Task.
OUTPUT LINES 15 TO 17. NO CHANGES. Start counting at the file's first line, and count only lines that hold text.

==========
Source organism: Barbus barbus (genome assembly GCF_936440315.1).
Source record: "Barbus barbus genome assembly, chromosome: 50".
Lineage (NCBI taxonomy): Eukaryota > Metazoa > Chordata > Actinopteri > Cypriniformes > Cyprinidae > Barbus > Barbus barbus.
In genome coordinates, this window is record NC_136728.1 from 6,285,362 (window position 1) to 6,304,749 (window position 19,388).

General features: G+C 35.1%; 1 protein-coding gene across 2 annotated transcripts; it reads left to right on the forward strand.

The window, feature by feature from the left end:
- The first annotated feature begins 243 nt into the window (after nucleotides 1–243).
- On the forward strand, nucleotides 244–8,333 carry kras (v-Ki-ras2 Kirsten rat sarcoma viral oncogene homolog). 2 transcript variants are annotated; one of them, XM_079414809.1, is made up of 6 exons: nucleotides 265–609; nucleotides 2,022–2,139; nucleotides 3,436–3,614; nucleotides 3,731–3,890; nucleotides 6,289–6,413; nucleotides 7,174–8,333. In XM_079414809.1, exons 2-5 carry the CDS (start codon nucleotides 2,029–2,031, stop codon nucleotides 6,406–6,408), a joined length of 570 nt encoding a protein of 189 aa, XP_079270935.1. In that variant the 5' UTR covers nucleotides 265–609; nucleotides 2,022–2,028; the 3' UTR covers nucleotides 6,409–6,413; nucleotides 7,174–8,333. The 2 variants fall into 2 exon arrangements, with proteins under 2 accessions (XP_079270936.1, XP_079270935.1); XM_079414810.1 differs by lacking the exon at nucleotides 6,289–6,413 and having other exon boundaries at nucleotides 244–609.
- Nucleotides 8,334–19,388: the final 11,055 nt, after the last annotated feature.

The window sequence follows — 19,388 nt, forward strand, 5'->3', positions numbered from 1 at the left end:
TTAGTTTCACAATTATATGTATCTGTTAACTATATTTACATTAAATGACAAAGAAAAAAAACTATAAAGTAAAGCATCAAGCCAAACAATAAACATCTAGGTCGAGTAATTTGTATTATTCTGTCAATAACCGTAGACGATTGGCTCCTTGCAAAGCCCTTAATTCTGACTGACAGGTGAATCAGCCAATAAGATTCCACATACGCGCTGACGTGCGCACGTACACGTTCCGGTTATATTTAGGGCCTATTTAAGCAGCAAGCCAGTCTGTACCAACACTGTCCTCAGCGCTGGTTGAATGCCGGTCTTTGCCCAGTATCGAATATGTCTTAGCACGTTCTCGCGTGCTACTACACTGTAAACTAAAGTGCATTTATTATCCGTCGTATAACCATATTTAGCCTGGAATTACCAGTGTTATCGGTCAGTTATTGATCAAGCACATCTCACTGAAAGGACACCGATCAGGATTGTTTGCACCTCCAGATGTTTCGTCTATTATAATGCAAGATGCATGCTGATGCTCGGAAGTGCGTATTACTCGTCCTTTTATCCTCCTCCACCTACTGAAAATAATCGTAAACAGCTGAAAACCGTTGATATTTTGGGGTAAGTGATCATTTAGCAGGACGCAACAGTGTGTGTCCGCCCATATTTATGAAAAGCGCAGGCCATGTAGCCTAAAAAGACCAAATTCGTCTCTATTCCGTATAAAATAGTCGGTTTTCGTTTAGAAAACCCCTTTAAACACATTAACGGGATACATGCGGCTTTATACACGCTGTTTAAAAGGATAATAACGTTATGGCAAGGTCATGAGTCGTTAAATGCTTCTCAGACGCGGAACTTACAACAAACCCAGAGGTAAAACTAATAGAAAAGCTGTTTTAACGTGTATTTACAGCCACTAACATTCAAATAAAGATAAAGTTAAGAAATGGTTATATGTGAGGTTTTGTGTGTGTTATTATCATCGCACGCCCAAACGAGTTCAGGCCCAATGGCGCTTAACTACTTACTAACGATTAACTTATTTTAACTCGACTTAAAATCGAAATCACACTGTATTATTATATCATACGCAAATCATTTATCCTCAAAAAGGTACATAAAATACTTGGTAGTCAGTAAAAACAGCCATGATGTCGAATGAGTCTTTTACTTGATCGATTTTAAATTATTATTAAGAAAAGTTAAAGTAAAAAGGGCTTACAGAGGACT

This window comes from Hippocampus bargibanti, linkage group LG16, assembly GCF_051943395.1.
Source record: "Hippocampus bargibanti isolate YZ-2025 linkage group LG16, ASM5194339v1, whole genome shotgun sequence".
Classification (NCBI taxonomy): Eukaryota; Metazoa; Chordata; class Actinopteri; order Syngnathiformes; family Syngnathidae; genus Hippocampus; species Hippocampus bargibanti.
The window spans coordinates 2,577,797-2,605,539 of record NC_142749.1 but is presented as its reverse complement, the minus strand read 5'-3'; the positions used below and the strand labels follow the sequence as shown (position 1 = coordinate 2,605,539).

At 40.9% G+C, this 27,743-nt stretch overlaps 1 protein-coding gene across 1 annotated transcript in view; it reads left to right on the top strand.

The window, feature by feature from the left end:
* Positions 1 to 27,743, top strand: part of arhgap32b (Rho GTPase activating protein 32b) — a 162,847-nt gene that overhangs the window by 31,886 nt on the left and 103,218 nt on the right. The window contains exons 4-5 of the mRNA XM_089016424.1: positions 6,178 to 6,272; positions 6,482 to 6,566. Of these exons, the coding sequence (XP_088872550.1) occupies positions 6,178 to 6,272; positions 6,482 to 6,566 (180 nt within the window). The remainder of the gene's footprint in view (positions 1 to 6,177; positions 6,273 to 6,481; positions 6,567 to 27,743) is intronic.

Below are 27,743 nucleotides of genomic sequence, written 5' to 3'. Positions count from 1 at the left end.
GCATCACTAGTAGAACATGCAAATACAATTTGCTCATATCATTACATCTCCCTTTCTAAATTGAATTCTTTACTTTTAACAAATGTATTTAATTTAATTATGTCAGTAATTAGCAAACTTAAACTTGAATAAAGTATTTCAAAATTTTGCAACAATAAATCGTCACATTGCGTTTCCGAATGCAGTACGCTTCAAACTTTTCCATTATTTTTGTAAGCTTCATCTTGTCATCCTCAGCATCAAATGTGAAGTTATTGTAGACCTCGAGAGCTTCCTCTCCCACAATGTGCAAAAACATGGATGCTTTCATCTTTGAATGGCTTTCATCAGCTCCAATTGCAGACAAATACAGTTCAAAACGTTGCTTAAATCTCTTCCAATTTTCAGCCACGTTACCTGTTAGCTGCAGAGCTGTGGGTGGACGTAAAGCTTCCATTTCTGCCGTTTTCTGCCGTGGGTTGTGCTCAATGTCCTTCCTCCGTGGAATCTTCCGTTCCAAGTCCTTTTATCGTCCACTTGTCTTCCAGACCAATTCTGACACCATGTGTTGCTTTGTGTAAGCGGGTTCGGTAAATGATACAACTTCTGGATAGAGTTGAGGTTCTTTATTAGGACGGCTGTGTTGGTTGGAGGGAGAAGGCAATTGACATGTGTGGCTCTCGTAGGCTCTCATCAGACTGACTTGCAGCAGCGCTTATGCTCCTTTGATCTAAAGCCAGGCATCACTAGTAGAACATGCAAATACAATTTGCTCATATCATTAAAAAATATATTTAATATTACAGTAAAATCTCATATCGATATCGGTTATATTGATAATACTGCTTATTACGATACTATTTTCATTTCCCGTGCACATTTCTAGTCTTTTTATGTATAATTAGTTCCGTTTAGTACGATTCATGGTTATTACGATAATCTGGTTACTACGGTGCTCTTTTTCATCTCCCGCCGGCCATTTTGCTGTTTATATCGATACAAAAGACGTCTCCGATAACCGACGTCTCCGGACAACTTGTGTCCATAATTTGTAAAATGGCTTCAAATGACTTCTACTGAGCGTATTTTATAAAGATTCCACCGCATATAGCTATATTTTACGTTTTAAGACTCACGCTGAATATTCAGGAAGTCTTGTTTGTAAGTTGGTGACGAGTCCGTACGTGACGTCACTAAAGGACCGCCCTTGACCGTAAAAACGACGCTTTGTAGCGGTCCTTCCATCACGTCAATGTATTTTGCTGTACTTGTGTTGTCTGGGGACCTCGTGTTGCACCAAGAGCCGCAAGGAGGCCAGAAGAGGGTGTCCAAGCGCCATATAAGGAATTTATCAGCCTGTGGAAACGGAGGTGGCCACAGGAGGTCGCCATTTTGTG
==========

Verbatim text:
The window spans coordinates 2,577,797-2,605,539 of record NC_142749.1 but is presented as its reverse complement, the minus strand read 5'-3'; the positions used below and the strand labels follow the sequence as shown (position 1 = coordinate 2,605,539).

At 40.9% G+C, this 27,743-nt stretch overlaps 1 protein-coding gene across 1 annotated transcript in view; it reads left to right on the top strand.

The window, feature by feature from the left end: